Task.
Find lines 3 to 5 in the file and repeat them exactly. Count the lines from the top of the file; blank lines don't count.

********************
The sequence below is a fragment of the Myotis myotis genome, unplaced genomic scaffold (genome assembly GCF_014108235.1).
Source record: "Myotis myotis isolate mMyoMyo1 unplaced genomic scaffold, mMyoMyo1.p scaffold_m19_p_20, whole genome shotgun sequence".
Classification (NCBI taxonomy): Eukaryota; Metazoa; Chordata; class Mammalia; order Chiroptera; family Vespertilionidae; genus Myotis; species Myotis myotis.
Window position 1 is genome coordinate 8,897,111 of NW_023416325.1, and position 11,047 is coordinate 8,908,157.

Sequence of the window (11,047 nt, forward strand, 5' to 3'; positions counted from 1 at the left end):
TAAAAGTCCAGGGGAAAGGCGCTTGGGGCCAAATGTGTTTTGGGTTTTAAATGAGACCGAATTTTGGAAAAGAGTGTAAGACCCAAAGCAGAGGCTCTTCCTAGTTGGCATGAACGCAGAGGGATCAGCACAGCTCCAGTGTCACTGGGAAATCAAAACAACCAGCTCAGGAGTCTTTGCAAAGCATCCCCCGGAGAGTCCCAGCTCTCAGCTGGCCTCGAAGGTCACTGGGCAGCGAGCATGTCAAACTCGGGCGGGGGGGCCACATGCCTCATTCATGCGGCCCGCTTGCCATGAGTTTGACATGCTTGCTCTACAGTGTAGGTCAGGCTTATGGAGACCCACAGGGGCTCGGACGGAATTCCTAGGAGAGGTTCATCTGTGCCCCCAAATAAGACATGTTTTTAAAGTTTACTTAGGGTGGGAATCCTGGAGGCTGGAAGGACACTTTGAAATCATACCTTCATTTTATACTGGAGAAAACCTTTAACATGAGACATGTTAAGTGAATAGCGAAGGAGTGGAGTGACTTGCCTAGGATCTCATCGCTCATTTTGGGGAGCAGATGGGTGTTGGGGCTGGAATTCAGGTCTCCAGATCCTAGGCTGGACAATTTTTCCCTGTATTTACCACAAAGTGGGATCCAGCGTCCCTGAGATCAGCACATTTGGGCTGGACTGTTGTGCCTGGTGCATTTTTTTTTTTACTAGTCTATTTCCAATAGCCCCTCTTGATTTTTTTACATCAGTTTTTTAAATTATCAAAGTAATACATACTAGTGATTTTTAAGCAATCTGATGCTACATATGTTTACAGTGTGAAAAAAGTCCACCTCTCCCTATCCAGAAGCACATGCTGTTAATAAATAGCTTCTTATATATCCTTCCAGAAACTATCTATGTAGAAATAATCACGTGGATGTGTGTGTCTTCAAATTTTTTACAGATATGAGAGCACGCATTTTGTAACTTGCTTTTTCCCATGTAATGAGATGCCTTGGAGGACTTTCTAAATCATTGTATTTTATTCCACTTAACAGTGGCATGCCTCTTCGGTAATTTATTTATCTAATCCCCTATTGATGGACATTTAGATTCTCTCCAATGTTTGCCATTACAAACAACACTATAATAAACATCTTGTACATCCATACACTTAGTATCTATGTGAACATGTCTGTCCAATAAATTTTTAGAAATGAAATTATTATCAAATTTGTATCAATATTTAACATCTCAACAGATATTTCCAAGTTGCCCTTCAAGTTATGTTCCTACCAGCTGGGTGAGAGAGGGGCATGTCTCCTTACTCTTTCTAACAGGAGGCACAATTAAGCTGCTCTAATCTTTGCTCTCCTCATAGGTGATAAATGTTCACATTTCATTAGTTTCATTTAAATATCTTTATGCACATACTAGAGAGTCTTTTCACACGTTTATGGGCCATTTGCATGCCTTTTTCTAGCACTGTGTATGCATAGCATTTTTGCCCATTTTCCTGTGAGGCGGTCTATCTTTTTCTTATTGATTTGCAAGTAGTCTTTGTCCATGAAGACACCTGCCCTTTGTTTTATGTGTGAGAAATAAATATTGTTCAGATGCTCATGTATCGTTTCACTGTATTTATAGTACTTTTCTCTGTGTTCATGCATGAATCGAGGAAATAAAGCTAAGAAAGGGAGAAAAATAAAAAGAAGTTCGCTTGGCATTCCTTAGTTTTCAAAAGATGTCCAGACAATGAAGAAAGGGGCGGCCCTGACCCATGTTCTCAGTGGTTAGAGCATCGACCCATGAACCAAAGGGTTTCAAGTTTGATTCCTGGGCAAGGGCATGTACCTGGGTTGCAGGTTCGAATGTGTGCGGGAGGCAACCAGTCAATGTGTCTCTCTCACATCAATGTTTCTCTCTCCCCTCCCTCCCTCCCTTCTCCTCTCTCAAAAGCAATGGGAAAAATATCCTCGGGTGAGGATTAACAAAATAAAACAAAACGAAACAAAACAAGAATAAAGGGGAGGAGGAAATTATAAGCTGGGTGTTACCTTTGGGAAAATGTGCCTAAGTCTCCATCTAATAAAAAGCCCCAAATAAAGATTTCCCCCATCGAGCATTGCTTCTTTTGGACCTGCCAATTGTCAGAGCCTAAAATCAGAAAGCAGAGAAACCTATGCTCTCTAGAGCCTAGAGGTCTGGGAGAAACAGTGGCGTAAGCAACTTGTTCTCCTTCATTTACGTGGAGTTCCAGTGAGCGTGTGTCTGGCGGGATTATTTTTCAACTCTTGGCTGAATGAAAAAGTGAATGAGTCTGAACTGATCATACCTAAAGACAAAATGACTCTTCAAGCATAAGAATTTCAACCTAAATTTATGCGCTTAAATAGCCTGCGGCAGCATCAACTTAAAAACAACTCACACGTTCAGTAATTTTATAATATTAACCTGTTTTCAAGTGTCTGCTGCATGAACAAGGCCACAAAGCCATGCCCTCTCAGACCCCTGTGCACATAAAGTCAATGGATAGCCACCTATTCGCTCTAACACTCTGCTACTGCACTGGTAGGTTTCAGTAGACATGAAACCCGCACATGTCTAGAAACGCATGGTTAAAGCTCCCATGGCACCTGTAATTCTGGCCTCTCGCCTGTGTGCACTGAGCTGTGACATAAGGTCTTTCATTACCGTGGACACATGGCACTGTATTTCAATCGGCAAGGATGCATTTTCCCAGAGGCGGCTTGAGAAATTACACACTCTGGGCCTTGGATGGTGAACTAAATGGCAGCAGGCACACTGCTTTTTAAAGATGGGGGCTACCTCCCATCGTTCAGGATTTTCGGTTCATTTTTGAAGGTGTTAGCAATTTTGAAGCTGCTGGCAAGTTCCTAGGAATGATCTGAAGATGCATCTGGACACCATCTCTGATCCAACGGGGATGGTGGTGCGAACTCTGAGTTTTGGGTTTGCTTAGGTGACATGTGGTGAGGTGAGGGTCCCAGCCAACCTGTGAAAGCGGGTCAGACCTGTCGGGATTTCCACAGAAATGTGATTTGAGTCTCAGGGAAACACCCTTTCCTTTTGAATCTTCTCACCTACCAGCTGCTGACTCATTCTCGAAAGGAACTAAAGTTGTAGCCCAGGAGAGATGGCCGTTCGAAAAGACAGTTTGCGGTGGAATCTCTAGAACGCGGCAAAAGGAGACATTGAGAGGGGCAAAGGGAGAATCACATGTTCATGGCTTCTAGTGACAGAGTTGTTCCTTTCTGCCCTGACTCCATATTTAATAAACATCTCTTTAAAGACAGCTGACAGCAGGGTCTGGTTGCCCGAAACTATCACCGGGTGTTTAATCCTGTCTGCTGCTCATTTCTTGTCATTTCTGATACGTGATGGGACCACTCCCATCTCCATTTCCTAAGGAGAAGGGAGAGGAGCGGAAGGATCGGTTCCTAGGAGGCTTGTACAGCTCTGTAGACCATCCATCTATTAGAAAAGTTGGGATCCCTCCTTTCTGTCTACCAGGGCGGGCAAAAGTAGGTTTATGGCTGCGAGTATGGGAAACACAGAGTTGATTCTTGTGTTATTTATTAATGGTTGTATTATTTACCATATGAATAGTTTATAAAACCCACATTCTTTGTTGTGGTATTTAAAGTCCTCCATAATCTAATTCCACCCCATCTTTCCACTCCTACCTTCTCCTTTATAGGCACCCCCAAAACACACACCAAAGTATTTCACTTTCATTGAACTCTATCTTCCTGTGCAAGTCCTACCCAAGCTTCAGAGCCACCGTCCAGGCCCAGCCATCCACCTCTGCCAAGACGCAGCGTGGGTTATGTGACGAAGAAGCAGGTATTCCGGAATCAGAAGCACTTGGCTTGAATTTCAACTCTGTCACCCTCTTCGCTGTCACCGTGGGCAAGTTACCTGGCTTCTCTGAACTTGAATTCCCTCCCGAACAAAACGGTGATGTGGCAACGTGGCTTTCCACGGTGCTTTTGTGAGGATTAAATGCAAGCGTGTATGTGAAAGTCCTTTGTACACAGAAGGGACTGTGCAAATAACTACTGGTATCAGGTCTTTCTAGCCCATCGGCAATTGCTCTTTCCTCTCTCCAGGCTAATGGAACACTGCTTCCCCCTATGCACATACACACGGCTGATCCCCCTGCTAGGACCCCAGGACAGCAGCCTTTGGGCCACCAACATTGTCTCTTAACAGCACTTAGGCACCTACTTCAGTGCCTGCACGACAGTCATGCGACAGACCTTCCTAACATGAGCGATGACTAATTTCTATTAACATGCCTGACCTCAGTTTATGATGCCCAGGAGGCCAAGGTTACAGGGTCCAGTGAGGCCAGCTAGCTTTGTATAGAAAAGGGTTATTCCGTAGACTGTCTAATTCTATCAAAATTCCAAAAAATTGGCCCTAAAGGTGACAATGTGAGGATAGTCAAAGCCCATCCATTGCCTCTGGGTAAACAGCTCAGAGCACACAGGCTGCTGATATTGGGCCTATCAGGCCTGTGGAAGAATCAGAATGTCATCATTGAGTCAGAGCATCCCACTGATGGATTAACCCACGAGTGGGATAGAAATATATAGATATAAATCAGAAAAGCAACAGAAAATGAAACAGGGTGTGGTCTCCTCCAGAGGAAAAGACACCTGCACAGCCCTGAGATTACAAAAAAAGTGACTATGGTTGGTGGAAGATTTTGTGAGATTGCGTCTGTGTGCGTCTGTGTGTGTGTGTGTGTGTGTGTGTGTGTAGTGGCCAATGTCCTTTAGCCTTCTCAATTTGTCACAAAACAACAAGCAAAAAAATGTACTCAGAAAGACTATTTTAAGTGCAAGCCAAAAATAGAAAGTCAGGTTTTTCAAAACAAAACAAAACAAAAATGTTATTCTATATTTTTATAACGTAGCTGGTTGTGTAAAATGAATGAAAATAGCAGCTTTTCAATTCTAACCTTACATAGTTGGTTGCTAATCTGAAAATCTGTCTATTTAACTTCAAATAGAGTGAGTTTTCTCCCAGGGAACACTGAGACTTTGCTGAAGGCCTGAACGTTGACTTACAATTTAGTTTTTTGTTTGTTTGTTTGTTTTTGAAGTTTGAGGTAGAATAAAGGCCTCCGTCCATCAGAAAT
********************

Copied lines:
Classification (NCBI taxonomy): Eukaryota; Metazoa; Chordata; class Mammalia; order Chiroptera; family Vespertilionidae; genus Myotis; species Myotis myotis.
Window position 1 is genome coordinate 8,897,111 of NW_023416325.1, and position 11,047 is coordinate 8,908,157.

Sequence of the window (11,047 nt, forward strand, 5' to 3'; positions counted from 1 at the left end):